„Relentless is about achieving the impossible.“ For Tim Grover, at time trainer at a Chicago health club, the impossible was getting a shot at working with any of the Bulls players during the 80s. But he wasn’t the one to sit around and do nothing about it. So he reached out to every single one of them, hoping to get his chance—every single one but Michael Jordan.
I figured if he wanted a trainer, he would already have one, and it wouldn’t be a guy like me who was just getting started.Tim Grover, Relentless: From Good to Great to Unstoppable
In Grover’s eyes, Michael wasn’t going to be persuaded to give him a chance because he didn’t have anything to persuade him with. Especially since Jordan had worked with a trainer once, injured his back, and was hesitant about trying again. But as Malcolm Gladwell said, “success is not a random act. It arises out of a predictable and powerful set of circumstances and opportunities.” Jordan deciding to give it another shot was the first of the circumstances, and it was all due to The Bad Boy Pistons.
During the 80s, basketball players weren’t into weight training. They feared that a bulky upper body would mess with their shooting and slow them down. Michael Jordan was no exception, as he relied on God-given instincts and basketball skills to get him to the top. However, three-straight years of handling the physical abuse of the Detroit Pistons made him think otherwise.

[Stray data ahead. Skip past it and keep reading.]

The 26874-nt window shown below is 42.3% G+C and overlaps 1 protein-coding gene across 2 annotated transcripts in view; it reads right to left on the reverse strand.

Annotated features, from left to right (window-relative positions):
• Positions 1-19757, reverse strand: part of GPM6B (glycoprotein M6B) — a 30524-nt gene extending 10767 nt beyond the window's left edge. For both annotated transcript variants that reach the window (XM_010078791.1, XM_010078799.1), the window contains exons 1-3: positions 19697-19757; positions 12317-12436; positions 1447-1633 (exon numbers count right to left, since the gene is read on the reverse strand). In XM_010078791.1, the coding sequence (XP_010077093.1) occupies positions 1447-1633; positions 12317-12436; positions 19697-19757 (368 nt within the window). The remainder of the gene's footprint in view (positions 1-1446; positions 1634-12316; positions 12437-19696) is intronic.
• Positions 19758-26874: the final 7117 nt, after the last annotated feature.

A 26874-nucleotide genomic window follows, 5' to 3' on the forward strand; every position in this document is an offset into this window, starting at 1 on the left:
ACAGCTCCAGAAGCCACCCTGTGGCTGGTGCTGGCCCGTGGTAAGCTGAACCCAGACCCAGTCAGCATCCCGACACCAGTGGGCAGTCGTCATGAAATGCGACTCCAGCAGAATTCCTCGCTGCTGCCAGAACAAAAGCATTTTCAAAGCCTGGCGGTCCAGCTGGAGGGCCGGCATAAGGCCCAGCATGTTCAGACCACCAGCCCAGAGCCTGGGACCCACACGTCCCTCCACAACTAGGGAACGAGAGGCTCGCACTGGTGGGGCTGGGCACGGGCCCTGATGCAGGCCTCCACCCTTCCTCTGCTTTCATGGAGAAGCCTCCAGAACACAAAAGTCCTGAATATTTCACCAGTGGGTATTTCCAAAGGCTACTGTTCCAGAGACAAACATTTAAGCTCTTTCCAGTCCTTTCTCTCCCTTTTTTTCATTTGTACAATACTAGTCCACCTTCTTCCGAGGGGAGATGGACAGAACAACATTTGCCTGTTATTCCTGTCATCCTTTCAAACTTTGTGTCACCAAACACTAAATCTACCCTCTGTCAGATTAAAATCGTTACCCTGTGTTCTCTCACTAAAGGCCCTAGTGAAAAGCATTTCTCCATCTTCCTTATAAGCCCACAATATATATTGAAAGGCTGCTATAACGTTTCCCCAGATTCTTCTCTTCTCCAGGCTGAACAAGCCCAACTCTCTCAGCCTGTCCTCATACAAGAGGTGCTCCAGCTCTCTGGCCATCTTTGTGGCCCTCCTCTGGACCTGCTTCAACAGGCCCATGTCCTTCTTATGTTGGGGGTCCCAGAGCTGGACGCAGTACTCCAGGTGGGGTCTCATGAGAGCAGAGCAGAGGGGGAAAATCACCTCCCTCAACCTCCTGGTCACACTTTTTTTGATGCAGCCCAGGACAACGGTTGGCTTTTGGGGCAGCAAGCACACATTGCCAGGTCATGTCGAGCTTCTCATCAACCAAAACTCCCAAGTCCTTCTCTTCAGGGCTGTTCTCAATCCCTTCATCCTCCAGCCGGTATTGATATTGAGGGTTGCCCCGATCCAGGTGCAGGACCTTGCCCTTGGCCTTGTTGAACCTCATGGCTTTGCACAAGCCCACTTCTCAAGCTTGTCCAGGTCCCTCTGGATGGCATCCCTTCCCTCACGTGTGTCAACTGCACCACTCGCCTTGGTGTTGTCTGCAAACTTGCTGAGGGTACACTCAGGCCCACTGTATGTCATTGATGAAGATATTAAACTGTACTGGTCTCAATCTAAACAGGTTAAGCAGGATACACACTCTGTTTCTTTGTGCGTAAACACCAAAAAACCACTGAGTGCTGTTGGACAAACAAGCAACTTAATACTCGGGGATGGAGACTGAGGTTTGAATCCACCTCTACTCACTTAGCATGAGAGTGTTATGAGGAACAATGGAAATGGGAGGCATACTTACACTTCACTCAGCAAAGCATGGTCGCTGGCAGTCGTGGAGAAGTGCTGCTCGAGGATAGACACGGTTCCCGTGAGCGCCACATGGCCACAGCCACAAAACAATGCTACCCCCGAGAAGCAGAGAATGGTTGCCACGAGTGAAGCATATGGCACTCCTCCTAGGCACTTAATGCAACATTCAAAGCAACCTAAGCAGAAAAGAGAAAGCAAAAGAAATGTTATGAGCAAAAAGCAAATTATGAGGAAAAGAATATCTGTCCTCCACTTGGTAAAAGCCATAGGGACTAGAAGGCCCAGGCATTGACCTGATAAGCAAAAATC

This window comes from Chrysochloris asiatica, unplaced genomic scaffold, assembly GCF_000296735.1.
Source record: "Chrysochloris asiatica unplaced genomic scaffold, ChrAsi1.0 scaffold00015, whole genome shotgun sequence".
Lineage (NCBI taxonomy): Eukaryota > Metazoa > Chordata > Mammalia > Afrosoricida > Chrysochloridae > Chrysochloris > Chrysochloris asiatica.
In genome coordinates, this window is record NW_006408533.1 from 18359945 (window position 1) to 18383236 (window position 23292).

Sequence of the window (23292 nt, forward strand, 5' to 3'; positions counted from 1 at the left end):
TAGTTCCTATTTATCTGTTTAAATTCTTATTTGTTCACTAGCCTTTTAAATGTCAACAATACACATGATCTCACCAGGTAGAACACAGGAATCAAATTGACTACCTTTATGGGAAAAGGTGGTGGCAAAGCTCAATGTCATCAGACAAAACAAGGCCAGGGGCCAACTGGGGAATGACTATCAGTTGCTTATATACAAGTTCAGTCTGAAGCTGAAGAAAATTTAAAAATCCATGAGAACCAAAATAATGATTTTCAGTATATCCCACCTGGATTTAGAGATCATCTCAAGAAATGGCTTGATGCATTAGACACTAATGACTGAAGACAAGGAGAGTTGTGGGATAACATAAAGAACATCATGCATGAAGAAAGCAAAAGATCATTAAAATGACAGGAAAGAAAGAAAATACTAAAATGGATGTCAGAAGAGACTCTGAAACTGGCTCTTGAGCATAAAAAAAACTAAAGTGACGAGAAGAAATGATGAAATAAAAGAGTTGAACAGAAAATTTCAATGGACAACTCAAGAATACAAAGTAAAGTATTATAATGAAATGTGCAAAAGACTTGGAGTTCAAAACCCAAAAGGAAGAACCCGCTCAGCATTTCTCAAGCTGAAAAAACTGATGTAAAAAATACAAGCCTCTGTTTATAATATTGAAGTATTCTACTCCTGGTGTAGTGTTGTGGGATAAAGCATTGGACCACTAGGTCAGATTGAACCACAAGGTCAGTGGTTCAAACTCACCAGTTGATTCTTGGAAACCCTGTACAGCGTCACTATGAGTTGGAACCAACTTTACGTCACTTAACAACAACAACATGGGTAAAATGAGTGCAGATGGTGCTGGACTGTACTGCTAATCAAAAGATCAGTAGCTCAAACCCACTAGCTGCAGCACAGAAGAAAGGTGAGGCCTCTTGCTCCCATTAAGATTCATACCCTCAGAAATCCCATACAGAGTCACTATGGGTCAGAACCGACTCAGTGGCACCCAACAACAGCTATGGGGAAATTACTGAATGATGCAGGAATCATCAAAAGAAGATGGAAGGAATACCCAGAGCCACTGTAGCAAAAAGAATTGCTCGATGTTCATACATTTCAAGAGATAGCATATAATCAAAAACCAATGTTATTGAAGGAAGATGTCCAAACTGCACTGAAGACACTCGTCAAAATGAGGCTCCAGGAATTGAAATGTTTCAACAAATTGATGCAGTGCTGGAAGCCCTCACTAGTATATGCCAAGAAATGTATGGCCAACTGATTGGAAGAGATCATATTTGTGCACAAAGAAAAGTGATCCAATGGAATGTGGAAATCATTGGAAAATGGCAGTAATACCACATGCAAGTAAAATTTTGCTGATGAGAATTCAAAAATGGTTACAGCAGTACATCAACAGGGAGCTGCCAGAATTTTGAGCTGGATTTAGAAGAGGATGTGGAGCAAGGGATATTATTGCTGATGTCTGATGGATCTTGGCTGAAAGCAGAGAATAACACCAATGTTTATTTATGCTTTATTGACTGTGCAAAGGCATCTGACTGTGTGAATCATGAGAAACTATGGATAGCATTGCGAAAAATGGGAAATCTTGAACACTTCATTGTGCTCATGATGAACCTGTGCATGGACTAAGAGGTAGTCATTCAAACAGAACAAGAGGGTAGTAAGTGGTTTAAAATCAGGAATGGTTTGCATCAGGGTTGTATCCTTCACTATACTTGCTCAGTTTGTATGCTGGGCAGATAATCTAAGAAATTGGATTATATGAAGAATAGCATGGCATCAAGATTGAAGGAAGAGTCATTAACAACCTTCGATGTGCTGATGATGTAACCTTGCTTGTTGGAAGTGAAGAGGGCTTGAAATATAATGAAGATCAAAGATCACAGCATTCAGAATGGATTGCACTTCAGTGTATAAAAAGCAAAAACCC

I was getting brutally beaten up, and I wanted to administer pain. I wanted to start fighting back.Michael Jordan, The Last Dance
Michael realized that „if he wanted to be more than a legend if he was truly going to become an icon, he would also need to take his body to the ultimate level.“ So he told John Hefferon, the team doctor, and Mark Pfeil, the head athletic trainer, to find someone who „understood exactly what he needed,“ and Tim Grover ended up being the guy who best fit the description. A few days after their first meeting, the Bulls called Tim for a second one at the team’s suburban practice facility. Little did he know he was going to be meeting with Jordan at his home. That’s where Tim made his pitch, and the rest is history.
It sounded too good to be true for Michael. He was trapped in believing that weights and the game of basketball have a negative correlation. But Tim was there to debunk that myth. He offered to give Jordan a thirty-day schedule, detailing all from their workout plans, how it would affect his game, body, and strength, to the way he would eat, sleep, and recover. MJ was persuaded, and he gave Tim thirty days. Tim stayed for fifteen years.
Two years after the two started working together, Michael led the Bulls to their first NBA championship. Over a decade later, he retired as arguably the greatest basketball player we’ve ever seen. And Tim had been there with him through it all. For 15 years, through six NBA championships, two retirements, and a baseball stint, Grover kept up, helping Jordan stay in remarkable physical and mental shape.
They made mistakes together and learned from those mistakes together, but the relentlessness about them always had them wanting more. “Good enough” was never an option, and they were willing to do whatever it took to exceed it. It was always about “achieving the impossible,” and both Michael and Tim were able to do it.